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Publication numberUS6885982 B2
Publication typeGrant
Application numberUS 09/894,858
Publication dateApr 26, 2005
Filing dateJun 27, 2001
Priority dateJun 27, 2000
Fee statusPaid
Also published asUS20020108097
Publication number09894858, 894858, US 6885982 B2, US 6885982B2, US-B2-6885982, US6885982 B2, US6885982B2
InventorsGregory Harris, James Montgomery, Michael Lee, Gajus Worthington
Original AssigneeFluidigm Corporation
Export CitationBiBTeX, EndNote, RefMan
External Links: USPTO, USPTO Assignment, Espacenet
Object oriented microfluidic design method and system
US 6885982 B2
Abstract
The present invention provides for the design of a microfluidic system, including a microfluidic chip or circuit, using an object oriented microfluidic computer aided design system. In an embodiment of the present invention, in a computer system having a computer memory and an object-oriented environment, a method for physically laying out a microfluidic circuit, having a plurality of microfluidic components is provided. First, a first symbol object representing a microfluidic component is placed, where the first symbol object includes a fluid channel object which represents a first fluid channel of the microfluidic component. Next, a connecting fluid channel object on a channel layer is placed, where the connecting fluid channel object represents a second fluid channel used to connect two microfluidic components of the plurality of microfluidic components. The fluid channel object is then linked to the connecting fluid channel object, where the linking represents connecting the first fluid channel to the second fluid channel.
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Claims(14)
1. In a computer system having a computer memory and an object-oriented environment, a method for providing a microfluidic component of a microfluidic circuit, said method comprising:
invoking a first symbol layer object having a first child channel object;
invoking a second symbol layer object having a second child object; and
forming a microfluidic component symbol representing said microfluidic component, said microfluidic component symbol comprising said first child channel object and said second child channel object.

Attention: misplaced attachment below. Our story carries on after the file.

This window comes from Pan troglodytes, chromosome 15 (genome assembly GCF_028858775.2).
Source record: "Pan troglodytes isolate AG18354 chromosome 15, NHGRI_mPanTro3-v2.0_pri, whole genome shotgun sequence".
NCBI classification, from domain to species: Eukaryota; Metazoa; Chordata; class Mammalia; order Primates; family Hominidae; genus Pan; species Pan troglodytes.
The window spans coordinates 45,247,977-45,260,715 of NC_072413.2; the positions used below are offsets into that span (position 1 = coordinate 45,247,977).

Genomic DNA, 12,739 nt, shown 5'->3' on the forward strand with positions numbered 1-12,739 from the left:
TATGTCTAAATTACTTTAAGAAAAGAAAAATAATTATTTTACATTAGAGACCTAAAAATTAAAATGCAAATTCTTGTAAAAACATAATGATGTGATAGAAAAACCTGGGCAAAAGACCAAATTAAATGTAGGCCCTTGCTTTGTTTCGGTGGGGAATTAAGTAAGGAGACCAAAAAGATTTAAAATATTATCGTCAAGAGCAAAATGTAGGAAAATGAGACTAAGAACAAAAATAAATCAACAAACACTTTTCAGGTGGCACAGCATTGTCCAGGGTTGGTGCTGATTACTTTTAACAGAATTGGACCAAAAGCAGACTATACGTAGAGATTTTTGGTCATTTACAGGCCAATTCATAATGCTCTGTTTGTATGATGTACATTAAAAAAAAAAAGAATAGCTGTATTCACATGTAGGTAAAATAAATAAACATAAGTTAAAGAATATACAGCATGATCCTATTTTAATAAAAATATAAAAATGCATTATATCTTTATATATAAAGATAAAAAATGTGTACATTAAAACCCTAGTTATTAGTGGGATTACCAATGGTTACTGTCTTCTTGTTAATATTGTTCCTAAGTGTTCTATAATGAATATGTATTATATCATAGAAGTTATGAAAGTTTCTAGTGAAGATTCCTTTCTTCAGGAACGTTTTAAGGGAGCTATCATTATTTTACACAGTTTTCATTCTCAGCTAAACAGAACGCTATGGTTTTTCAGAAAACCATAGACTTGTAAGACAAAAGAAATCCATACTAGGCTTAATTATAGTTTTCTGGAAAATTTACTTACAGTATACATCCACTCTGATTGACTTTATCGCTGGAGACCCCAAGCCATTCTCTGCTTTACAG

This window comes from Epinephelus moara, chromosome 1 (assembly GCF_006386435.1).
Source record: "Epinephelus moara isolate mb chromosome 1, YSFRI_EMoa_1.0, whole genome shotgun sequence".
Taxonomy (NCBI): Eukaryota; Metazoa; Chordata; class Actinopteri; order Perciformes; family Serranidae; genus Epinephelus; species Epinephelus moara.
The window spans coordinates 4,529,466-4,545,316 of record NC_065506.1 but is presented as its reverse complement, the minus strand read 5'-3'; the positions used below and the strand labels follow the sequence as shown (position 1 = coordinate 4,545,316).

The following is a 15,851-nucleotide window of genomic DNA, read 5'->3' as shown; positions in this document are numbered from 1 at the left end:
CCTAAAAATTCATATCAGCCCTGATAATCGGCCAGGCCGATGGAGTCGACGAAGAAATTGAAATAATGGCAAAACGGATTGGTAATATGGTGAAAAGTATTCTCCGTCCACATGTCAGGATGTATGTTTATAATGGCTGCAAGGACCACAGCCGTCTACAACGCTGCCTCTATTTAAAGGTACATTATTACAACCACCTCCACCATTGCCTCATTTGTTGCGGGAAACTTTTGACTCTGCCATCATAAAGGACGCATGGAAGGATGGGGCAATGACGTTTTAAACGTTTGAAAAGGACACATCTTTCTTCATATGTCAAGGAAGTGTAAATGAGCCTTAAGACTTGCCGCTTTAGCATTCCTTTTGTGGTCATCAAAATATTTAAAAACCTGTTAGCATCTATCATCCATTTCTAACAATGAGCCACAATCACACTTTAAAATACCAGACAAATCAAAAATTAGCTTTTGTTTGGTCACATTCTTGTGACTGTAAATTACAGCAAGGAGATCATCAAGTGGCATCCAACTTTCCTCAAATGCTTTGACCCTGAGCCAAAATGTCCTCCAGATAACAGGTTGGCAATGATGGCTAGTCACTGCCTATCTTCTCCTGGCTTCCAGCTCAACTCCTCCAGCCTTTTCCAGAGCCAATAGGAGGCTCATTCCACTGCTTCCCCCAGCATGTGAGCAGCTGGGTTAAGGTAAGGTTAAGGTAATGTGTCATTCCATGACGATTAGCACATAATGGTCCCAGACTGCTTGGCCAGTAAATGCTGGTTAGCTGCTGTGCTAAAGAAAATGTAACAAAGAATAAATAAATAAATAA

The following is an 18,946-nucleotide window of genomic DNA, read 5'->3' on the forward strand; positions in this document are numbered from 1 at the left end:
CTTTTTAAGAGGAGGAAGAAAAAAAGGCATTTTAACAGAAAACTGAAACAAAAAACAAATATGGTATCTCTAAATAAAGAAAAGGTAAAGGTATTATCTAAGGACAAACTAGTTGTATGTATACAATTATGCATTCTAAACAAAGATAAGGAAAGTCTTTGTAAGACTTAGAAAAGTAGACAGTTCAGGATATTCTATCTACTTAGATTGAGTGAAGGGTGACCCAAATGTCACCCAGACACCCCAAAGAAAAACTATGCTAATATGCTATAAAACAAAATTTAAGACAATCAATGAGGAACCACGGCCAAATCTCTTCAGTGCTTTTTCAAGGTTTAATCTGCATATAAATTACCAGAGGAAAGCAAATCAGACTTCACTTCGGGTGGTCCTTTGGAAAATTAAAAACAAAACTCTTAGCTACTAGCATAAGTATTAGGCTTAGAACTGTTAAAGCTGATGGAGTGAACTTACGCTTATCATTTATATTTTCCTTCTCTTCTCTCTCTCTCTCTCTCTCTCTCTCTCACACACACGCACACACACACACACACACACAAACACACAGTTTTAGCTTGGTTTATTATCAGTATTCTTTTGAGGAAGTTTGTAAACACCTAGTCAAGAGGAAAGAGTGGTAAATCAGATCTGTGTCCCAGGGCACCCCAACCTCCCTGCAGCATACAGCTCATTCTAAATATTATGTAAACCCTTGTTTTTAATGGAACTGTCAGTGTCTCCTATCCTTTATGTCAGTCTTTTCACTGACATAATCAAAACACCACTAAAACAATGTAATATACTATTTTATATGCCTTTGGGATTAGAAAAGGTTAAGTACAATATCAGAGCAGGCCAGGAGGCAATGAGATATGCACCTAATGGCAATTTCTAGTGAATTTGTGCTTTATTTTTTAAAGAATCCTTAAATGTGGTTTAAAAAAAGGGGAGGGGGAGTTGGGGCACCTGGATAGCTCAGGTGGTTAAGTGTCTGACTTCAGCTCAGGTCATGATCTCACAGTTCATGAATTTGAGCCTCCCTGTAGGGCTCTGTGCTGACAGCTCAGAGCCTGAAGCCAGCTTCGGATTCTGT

2. The method of claim 1 wherein said first child channel object is a fluid channel object and said second child channel object is a control channel object.
3. The method of claim 1 wherein said first child channel object has a child port object.
4. The method of claim 3 wherein said child port object is used to connect to another port object of another channel object.
5. The method of claim 1 further comprising placing said microfluidic component symbol on a drawing area, wherein said first symbol layer is matched up with a primary layer.
6. The method of claim 5 wherein said first child channel object is linked to a channel layer via an associated primary layer.
7. In a computer system having a computer memory and an object-oriented environment, a method for physically laying out a microfluidic circuit, having a plurality of microfluidic components, said method comprising:
placing a first symbol object representing a microfluidic component of said plurality of microfluidic components, said first symbol object comprising a fluid channel object representing a first fluid channel of said microfluidic component;
placing a connecting fluid channel object on a channel layer, said connecting fluid channel object representing a second fluid channel used to connect two microfluidic components of said plurality of microfluidic components; and